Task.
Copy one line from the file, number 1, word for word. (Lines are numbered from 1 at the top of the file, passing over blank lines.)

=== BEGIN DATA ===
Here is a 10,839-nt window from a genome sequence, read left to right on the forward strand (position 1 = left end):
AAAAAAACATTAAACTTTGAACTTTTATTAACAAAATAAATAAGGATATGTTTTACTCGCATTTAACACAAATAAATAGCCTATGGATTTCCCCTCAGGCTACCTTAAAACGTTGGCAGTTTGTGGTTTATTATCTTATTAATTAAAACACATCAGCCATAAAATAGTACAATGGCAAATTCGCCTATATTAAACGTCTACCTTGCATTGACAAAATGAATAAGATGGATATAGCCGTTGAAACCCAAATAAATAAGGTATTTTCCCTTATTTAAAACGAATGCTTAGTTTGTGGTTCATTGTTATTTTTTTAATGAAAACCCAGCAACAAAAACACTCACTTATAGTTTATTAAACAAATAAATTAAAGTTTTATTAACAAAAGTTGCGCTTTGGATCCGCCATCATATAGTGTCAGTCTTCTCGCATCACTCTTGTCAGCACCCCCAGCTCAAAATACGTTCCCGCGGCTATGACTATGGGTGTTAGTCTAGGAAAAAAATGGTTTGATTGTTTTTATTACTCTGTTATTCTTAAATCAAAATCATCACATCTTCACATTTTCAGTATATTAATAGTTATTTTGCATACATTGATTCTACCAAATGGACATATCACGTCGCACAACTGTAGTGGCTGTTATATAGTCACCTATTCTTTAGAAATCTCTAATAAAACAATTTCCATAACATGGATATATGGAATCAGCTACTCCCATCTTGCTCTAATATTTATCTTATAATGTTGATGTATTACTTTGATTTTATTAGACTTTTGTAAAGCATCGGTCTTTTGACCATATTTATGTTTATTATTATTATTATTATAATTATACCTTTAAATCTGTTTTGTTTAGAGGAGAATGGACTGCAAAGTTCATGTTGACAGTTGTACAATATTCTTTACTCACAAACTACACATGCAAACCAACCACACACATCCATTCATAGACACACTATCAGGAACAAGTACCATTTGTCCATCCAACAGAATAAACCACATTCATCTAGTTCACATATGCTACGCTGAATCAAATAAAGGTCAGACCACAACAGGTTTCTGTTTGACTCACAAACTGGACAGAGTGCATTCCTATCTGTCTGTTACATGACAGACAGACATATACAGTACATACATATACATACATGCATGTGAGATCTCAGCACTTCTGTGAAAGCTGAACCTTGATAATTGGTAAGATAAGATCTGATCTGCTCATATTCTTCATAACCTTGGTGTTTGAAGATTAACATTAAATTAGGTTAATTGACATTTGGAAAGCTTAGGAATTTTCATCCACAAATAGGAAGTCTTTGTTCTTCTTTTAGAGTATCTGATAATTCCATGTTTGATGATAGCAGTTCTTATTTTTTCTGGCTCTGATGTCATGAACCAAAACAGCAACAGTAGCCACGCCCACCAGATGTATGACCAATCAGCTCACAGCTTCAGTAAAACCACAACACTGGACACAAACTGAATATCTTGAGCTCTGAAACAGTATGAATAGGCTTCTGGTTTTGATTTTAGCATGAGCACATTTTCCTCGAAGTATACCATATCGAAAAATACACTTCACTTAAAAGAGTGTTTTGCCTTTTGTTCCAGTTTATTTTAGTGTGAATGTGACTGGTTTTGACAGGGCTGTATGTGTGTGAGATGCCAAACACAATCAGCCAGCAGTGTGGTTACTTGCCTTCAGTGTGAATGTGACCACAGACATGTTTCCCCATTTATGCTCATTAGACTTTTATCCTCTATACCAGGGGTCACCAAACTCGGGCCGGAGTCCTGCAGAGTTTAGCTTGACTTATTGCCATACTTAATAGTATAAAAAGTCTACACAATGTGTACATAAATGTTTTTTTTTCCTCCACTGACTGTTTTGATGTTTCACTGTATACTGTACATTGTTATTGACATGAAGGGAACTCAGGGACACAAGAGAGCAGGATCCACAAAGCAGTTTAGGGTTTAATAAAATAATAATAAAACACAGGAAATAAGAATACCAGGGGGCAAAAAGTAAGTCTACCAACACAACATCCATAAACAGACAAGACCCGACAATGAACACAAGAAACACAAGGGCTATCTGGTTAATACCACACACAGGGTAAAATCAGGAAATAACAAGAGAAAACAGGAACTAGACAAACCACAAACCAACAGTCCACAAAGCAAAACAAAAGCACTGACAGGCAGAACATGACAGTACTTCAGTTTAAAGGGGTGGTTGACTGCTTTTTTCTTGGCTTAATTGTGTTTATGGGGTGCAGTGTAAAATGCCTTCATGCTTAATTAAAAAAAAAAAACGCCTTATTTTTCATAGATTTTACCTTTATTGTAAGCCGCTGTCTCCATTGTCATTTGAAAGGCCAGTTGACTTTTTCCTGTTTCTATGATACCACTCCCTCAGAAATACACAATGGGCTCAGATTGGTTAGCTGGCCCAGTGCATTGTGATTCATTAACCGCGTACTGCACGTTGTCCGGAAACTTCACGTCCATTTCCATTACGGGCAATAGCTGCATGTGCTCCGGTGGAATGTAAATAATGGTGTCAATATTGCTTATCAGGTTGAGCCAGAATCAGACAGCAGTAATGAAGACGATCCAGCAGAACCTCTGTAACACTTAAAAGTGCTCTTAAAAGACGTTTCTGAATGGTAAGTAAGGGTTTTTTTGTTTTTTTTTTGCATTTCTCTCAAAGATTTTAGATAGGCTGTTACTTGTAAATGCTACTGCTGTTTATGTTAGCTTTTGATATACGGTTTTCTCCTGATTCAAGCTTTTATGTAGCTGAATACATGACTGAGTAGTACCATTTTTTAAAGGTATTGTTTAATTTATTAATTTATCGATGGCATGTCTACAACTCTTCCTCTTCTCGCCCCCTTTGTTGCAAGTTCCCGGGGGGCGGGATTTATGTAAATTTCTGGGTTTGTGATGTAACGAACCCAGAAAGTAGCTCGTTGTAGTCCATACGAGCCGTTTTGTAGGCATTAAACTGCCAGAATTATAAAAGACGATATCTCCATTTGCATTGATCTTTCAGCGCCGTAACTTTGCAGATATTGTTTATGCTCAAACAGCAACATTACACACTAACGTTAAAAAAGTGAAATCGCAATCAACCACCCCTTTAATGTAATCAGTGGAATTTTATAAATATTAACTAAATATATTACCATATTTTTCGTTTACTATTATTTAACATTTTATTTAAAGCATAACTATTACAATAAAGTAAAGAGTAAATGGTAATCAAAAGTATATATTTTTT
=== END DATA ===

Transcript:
Here is a 10,839-nt window from a genome sequence, read left to right on the forward strand (position 1 = left end):